From the first Advent until Christmas every night Estonian children put their shoe on their windowsill because Päkapikud (little elves) starts visits good children and brings at night into the child slipper, some candy.
Today there are of course discussions:) Is it a good idea, that “Päkapikud” leave candy, maybe it should be carrot or raisins 🙂
And what about “not good” children. But anyway, Christmas time is started and this is means Piparkook!
In Estonian, Piparkook means, in direct translation – pepper cake. So, nothing about ginger 🙂 Continue reading “Gingerbreads. Piparkoogid.”
Homemade Sauerkraut, Fermented Cabbage, Hapukapsas is a very important and popular dish in Estonia during the autumn-winter time and mandatory food during Christmas time.
In ancient time, Hapukapsas and cranberries were only sources of C vitamin, during winter time.
Sauerkraut is fermented food and this is not the only a source of vitamin, but this is also a source of the probiotic bacterium and this is excellent for your health.
By the way, ancient Estonians believed, that Sauerkraut succeeds best, during New Moon. So, 7th of December is the right time to test it 🙂
St Catherine’s Day, Kadripäev, Nov 25 has been named after St Catherine, the patron saint of sheep. The mores and songs of St Catherine’s Day were very similar to the mores of St Martin’s Day. St Catherine’s Day was probably an ancient holiday, the beginning of women’s wintry handicraft was celebrated. During the winter, the women had to spin yard and thread from wool and flax and knit fabric and clothes for the whole family. Continue reading “Pearl Barley Risotto. Orsoto.”
when I am looking abroad cook shows, it seems to me very strange hysterical attitude to raw garlic.
In Estonia because of climate are runny nose and cough, very common. (Probably it is reason, we do not use welcome kissis:)). And to cure or prevent cold, you must use raw garlic, as much you can tolerate 🙂
For Tasty Garlic Bread
Roast, toast or fry Black Bread
Spread on bread smashed garlic
cut in to cubes
and add some salt
Do you need baking ideas?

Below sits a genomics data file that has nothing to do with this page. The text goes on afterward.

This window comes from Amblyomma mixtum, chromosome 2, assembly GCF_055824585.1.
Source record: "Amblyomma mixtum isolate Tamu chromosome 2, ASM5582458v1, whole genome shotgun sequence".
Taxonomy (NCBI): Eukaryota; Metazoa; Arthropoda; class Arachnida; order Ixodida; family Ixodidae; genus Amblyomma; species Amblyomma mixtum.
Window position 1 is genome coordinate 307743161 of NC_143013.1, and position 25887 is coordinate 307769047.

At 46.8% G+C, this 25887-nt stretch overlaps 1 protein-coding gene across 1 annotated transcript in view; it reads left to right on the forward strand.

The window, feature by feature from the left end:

4 ingriedient Oatmeal Cookies is the best for unexpected guest.
Because 11th of November is Mardipäev. And probably in afternoon, bells the ring, and behind the door are singing children…:)
The ritual visit was done, singing. At first, behind the door they asked to be let in, singing. Then danced and asked for bounties (food), singing. At last they thanked and wished luck, e.g. good corn, suitors for the daughter of the family. They cursed the family if the door was not opened and they were not let in, e.g. they wished the family illnesses, hunger and other bad fortune.
The foods of St Martin’s Day were fowl (especially goose), sausages of groat and flour, scon. In the name of St Martin’s Day/Martinmas, Mardipäev, Nov 10 the pagan lore (related to the soul’s time) can redound as well as the Christian tradition. It is possible that an old pagan holiday melted into a Christian saint’s day which was in the same period of time and had a similar name.
Mardus (also marras, margus, mardo) – Estonian fairy of deaths, the predictor of deaths, in the older time probably a dead person (compare with marta – indo-iranian stem for ’mortal’). Marraskuu (also mardakuu ) – in Finnish ’the month of the dead’, November Originally, only the men went around as mardid, from the end of the 19th century the girls dressed as men began to do it too. On St Martin’s Day people disguise them into unknown, dark, ugly and furry male beings, using fur coats, tow, birchbark a.s.o. Masks, black and dark clothes can be associated to the cult of the dead, hairiness is associated with fertility. ( text by Taive Särg) Continue reading “Oatmeal Cookies”
Layered Salad from beet and herring needs transparent bowl for serving. “Kasukas” mean in estonian “fur coat”, and name probably came from meaning that fur coat, covers you as layer .
The layered beetroot and herring salad originates from East Slavic cuisine. During Soviet times, this salad, with its special sauce made of sour cream, mayonnaise and mustard, was prepared for celebrations along with potato salad and the Russian beet and potato salad.
Beetroot has been used in Estonian cuisine already since the 17th–18th century. A lot of beetroot dishes have reached us through Slavic cuisine, so dishes like Russian beetroot and potato salad, Borscht and cold beetroot soups were known already in the Baltic German cuisine. From then on, beetroot dishes were included among the foods of the pre-war Republic of Estonia.